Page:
“You’re growing up to become two strong, smart, beautiful young women, just like your mom. And I am so proud of you.”

In fact, not only did Obama thank his family, he also thanked and praised his opponent Mitt Romney’s family when he said:

“The Romney family has chosen to give back to America through public service. And that is a legacy that we honour and applaud tonight.”

Now we have to ask, for a people who claim to be so much more ‘family-oriented,’ how many of our leaders have ever brought their family to the public fore to feel one with the people?

How many of our leaders have thanked their wives for their success (may be they don’t want to create ripples by picking one over the other)?

How many politicians have thanked their children for tolerating their absence?

None.

Even if they do, it is a display to garner sympathy and not family values.

Every Indian politician’s family life is shrouded in secrecy and when their children join them in politics, it is for personal gain, or when they have learnt the dirty tricks of the trade. Or even worse their names surface only when their illegal property is unearthed or a back door deal is exposed.

So political families get involved to stay in power and loot together. It makes us wonder, is there any true patriot among Indian politicians? It seems more likely that they love this country like one would love their goose that lays golden eggs, that’s all.

While we were in envy, Obama’s speech also made us feel miserable, because he made us think about our own nation when he said:

“We want our children to live in an America that isn’t burdened by debt, that isn’t weakened by inequality, that isn’t threatened by the destructive power of a warming planet. We want to pass on a country that’s safe and respected and admired around the world.”

We were left thinking, what do our leaders want to leave behind for our children? A chaotic mess, that churns out black money and mediocrity, over which their equally greedy children can rule?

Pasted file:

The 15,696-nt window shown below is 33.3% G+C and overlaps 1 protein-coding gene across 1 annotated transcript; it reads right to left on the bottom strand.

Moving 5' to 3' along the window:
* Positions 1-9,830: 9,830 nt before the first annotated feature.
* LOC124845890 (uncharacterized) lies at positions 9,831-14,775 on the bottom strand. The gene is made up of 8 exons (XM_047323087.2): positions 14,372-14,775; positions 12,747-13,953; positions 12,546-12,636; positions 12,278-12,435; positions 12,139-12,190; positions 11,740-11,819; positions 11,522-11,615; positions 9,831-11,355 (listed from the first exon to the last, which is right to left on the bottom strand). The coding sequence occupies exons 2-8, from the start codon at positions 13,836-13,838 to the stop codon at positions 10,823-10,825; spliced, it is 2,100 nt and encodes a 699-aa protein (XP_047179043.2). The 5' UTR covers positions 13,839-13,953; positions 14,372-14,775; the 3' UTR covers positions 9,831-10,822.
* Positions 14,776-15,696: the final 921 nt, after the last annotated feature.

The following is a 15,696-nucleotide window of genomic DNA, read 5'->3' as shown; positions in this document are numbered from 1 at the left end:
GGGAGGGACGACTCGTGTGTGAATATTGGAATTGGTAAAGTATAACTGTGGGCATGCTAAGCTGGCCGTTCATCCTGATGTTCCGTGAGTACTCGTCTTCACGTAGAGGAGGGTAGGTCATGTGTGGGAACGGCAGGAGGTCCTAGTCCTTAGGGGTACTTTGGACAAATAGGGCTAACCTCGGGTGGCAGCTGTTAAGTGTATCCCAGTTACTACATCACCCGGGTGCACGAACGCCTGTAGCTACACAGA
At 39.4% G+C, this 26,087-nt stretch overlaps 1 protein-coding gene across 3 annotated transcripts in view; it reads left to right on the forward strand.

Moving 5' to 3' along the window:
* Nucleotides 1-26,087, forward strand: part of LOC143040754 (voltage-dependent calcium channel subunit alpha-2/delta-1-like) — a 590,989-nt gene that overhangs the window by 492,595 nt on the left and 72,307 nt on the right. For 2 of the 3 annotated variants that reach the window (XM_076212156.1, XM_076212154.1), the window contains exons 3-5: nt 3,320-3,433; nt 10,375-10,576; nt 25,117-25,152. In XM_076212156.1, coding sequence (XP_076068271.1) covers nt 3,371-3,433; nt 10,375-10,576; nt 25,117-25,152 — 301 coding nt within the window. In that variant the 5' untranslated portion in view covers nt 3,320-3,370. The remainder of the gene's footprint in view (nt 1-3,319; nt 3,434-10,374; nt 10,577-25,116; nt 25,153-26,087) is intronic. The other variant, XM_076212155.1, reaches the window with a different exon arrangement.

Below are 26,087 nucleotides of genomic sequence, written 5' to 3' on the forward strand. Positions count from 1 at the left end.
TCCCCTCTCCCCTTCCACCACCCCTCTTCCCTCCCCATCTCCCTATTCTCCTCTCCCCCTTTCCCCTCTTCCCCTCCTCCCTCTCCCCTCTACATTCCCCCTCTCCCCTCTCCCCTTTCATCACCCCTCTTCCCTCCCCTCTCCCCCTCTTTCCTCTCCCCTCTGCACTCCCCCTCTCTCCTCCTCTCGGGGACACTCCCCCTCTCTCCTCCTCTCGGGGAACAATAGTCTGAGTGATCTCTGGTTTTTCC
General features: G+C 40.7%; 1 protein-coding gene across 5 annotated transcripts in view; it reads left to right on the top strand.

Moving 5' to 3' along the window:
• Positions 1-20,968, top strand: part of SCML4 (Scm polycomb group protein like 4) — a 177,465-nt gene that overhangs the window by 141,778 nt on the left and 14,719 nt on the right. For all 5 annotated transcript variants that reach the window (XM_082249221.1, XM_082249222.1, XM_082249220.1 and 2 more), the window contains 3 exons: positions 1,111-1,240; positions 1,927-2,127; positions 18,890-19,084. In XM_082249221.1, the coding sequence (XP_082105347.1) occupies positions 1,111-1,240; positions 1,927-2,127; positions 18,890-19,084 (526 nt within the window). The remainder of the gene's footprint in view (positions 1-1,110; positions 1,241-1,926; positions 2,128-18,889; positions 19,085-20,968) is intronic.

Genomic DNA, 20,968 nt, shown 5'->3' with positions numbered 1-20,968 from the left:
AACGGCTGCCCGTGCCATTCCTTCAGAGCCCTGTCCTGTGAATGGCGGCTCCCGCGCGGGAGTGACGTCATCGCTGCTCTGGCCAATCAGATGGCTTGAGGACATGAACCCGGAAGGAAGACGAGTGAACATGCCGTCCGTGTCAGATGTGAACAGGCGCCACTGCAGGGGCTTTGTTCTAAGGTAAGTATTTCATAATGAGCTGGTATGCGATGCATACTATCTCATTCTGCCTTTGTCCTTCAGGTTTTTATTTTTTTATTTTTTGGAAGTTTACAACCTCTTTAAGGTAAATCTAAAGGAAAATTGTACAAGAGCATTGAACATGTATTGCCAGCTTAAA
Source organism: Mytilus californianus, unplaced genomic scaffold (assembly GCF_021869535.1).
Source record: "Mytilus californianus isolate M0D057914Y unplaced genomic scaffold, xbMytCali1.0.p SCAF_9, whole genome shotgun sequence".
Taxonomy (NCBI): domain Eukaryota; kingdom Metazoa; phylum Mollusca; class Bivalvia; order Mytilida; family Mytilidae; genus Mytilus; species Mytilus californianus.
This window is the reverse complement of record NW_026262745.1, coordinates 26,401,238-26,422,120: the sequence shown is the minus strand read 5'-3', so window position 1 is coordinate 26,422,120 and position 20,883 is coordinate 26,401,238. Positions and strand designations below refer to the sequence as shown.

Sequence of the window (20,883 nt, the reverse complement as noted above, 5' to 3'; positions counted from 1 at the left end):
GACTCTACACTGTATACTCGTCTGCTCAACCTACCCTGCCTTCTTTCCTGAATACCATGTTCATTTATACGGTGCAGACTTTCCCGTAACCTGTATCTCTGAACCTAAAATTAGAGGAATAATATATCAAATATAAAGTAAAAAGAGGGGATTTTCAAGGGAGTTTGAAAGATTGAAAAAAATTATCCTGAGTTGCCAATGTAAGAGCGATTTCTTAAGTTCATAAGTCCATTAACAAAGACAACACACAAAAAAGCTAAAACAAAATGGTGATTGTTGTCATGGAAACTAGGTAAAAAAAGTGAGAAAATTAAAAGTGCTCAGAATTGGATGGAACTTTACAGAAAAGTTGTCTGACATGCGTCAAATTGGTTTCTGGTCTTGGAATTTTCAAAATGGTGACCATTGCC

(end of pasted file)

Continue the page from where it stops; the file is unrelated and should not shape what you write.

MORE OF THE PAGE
American Presidents care about legacy. But our leaders care only about power. And the only legacy they worry about is passing on their constituency and seat to their children. So they are either in power or forever in pursuit of it.

No wonder that yesterday Vijay Kumar Malhotra at age 80 won his 40th term as President of the Archery Association of India. It’s astounding that in 40 years, the members could not find anyone better than him.

When this is the case, it’s power that drives our leaders, not the vision of a better India or patriotism. That is why our election is based on promise of freebies, caste and money.

Not on agendas such as social justice, equality and prosperity.

Obama made us cheer for an otherwise arrogant America, when he said:

“We believe we can keep the promise of our founding fathers, the idea that if you’re willing to work hard, it doesn’t matter who you are or where you come from or what you look like or where you love. It doesn’t matter whether you’re black or white or Hispanic or Asian or Native American or young or old or rich or poor, abled, disabled, gay or straight you can make it here in America if you’re willing to try.”

Can any of our leaders say that?

Have we ever heard our leaders say “no matter whatever you are, North Indian or South Indian, no matter if you are rich or poor, Hindu or Muslim, abled or disabled, if you are willing to work hard and be sincere, you can make it in India?”

No. Instead, our leaders have created an environment where you have to be born rich or be crooked to make it in India. We have to be a certain vote bank to avail basic facilities and must be able to mobilise a mob to get justice.

Obama probably is the best thing that happened in recent times to the very idea of democracy. Because when we heard Obama’s speech, we felt inspired to be part of a democracy.

We felt we needed to be part of nation-building.

We felt we mattered.

We felt we had to vote.

We felt we had to be responsible citizens.

In contrast, our leaders have left us feeling deceived and helpless, so helpless in fact that we want to flee this nation the first chance we get. The only ones who are staying back are those who cannot leave due to financial or family constraints; in some cases, the inability to adjust to a new culture.

That is why so many of our young, unappreciated minds go there. They almost always do better than they would have here in their own country. They go there and become whatever they want. Some may disagree, especially our neo-rich, real-estate barons and corporate honchos who say that India is shining and no one wants to leave.